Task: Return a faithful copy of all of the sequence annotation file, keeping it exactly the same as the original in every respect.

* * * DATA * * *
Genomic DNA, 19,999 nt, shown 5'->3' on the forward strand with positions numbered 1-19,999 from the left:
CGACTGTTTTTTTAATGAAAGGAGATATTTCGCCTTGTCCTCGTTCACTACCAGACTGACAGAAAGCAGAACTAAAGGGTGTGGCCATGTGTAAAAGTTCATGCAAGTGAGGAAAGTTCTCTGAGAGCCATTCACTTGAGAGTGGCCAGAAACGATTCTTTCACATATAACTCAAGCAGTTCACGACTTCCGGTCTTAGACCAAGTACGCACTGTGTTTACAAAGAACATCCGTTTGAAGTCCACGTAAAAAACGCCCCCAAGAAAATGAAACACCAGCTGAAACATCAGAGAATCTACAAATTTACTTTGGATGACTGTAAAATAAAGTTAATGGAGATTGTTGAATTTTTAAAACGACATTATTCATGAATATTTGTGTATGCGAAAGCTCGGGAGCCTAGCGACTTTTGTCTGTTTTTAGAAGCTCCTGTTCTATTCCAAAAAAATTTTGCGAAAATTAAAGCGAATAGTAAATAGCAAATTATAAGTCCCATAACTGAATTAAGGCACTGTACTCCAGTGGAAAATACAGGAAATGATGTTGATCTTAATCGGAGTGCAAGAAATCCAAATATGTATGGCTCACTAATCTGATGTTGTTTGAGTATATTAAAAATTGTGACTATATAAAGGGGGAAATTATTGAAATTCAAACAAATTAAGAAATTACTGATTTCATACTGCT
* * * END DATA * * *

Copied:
Genomic DNA, 19,999 nt, shown 5'->3' on the forward strand with positions numbered 1-19,999 from the left:
CGACTGTTTTTTTAATGAAAGGAGATATTTCGCCTTGTCCTCGTTCACTACCAGACTGACAGAAAGCAGAACTAAAGGGTGTGGCCATGTGTAAAAGTTCATGCAAGTGAGGAAAGTTCTCTGAGAGCCATTCACTTGAGAGTGGCCAGAAACGATTCTTTCACATATAACTCAAGCAGTTCACGACTTCCGGTCTTAGACCAAGTACGCACTGTGTTTACAAAGAACATCCGTTTGAAGTCCACGTAAAAAACGCCCCCAAGAAAATGAAACACCAGCTGAAACATCAGAGAATCTACAAATTTACTTTGGATGACTGTAAAATAAAGTTAATGGAGATTGTTGAATTTTTAAAACGACATTATTCATGAATATTTGTGTATGCGAAAGCTCGGGAGCCTAGCGACTTTTGTCTGTTTTTAGAAGCTCCTGTTCTATTCCAAAAAAATTTTGCGAAAATTAAAGCGAATAGTAAATAGCAAATTATAAGTCCCATAACTGAATTAAGGCACTGTACTCCAGTGGAAAATACAGGAAATGATGTTGATCTTAATCGGAGTGCAAGAAATCCAAATATGTATGGCTCACTAATCTGATGTTGTTTGAGTATATTAAAAATTGTGACTATATAAAGGGGGAAATTATTGAAATTCAAACAAATTAAGAAATTACTGATTTCATACTGCT